Is it a self-destructive urge, I wonder, to want to walk away from everything you know and love, or not? Is depression in part a result of not feeling at home in this world, and blaming yourself for it? Is it similar to a battered woman’s belief that she is the cause of her own misery, that somehow she brought the abuse upon herself, and if only she were a better wife, it might stop? Does a depressed person say to himself, if only I were a better human being I wouldn’t feel depressed, or does he say, if only the world were a nicer place I might get out of bed?
Perhaps depression is caused by asking oneself too many unanswerable questions.
I found this memoir absolutely fascinating. Miriam Toews writes about her father Mel’s life long struggle with manic depression, and she writes brilliantly as if in the man’s own voice. It’s uncanny – almost eerie – the way she seems to channel his thought processes and feelings, almost as if she were inside his head.
Almost as if she felt them herself.
There have been many memoirs written about bipolar disorder (or manic-depression, as it was called in the 1960’s when Toews father was first diagnosed.) Because I have a family member and a friend living with this disorder, I’m always interested in books about others who navigate life in these choppy emotional waters. What sets this book apart from any other I’ve read is Toews ability to write from her father’s perspective. His engaging personality shines through, his quirkiness is heartwarming, but the deep level of disturbance is evident.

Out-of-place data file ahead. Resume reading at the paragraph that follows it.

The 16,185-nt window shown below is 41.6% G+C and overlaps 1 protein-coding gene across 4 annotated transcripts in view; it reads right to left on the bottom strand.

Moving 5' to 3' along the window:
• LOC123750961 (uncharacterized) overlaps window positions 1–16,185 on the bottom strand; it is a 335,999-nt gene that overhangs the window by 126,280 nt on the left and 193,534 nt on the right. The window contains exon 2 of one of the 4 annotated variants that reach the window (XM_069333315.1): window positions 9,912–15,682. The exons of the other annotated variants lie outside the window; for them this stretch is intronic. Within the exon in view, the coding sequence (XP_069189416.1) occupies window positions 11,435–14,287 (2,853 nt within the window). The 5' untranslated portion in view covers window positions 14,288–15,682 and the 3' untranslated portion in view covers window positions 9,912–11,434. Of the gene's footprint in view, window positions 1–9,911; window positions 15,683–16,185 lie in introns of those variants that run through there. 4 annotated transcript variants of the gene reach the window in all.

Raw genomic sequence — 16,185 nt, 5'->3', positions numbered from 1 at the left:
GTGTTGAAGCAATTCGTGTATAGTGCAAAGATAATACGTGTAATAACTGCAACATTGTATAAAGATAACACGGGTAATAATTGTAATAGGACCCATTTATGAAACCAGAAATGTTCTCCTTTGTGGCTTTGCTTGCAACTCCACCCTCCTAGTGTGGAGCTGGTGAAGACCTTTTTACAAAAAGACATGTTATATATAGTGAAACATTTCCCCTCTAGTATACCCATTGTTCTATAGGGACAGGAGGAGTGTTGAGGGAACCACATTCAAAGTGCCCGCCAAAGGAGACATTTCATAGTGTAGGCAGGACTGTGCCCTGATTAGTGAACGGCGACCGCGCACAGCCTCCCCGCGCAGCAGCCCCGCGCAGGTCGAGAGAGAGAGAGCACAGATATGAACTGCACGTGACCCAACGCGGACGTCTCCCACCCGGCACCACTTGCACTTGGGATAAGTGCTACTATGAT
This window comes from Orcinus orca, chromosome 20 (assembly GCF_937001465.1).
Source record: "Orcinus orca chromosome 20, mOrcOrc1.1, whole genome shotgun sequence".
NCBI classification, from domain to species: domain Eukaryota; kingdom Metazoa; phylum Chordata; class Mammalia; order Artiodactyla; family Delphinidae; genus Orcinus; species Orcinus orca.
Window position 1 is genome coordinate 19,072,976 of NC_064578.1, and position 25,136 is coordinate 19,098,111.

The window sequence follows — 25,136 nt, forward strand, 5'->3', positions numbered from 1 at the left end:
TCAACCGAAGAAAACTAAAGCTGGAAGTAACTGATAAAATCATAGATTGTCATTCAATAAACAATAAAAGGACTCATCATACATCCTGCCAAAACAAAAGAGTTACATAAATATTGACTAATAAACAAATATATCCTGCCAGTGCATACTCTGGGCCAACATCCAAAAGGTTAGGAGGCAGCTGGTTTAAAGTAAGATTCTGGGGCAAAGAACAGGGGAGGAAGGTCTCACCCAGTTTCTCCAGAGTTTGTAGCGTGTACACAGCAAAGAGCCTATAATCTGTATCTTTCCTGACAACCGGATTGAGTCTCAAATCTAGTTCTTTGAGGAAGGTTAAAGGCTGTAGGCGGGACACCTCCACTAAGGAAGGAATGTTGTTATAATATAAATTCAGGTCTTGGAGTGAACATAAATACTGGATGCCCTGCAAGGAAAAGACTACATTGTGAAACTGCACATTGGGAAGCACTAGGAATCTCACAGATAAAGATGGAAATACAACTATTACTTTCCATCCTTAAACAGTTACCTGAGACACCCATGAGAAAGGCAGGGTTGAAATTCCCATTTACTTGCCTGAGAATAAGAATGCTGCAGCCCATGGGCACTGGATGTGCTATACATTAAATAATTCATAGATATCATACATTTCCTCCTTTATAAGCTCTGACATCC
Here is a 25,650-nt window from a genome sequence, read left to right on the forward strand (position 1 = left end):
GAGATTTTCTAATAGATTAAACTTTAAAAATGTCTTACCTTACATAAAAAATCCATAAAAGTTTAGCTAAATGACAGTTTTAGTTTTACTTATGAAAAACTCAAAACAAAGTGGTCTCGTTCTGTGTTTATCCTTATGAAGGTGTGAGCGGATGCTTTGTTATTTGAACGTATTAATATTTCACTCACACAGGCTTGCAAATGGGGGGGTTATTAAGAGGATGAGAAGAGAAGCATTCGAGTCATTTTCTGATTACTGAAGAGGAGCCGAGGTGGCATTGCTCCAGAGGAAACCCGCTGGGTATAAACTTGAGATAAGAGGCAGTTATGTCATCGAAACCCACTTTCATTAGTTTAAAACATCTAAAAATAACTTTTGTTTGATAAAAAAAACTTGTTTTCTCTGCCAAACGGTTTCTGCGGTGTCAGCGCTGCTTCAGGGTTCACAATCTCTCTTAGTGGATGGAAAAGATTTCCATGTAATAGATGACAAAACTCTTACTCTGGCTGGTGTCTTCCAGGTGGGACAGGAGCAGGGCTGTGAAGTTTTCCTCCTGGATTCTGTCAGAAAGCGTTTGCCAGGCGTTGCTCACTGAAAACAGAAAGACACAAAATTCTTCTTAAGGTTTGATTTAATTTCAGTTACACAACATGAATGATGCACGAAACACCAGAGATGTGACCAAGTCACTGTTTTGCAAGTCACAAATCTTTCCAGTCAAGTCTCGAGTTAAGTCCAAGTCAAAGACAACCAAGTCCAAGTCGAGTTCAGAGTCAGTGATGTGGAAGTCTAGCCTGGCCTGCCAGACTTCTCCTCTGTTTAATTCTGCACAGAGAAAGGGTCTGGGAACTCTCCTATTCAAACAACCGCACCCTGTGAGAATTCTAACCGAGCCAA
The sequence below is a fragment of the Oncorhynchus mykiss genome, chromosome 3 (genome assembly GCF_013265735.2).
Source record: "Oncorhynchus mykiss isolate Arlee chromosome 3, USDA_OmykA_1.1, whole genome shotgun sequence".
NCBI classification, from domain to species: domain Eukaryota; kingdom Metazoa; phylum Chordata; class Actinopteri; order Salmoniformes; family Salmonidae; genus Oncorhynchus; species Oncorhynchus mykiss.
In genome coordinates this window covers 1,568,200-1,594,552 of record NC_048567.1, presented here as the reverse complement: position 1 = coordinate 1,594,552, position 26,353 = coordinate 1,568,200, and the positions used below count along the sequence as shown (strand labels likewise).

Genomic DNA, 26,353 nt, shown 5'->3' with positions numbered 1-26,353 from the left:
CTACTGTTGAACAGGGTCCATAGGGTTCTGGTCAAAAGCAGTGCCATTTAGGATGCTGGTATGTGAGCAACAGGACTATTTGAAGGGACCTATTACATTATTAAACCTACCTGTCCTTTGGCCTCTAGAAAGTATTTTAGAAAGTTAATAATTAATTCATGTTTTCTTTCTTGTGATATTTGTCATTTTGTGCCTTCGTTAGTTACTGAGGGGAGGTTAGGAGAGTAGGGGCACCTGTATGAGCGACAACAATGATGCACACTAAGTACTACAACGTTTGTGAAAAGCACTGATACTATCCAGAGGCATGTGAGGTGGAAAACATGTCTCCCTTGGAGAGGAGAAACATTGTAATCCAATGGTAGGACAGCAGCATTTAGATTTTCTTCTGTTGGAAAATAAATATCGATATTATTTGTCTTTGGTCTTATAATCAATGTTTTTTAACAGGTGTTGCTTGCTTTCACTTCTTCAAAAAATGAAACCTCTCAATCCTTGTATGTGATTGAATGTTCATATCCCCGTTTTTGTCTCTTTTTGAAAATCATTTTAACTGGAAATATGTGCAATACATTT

In the small Canadian town where he grew up, worked as a school teacher, and raised his own family, and especially in the Mennonite community, privacy was valued above almost anything else. Feelings were not discussed aloud, family problems were not aired, and mental illness was treated as if it did not exist. This was a man was known and loved for his gregarious and imaginative teaching style, yet he spent the entire year following Toew’s birth in complete silence when home with his family.
Not a word at home for an entire year. I don’t know why the birth of my second daughter, a normally joyous event, would plunge me into darkness and why the birth of my first daughter did not. I was caught in a no-man’s land, paralyzed in a place that lay somewhere in between my past and my future, unable to move or dream or call out for help, or even die.
As the book progresses, and Mel’s childhood story unfolds, the reader becomes aware of the seeds of this illness and how it developed. We watch, helpless, until if finally devours him at the age of 62, and he commits suicide.
Toews was born and raised in the small Mennonite community of Steinbach, Manitoba, where the book is set. She currently lives in Toronto, and has published four novels. In 2010, she was received the prestigious Rogers Writer’ Trust Prize for her body of work. Her latest novel, Irma Toth, is being published by Harper Collins this month.
Swing Low is an insightful, compassionate, and loving portrait of a man and an illness that has become all too prevalent in our modern world.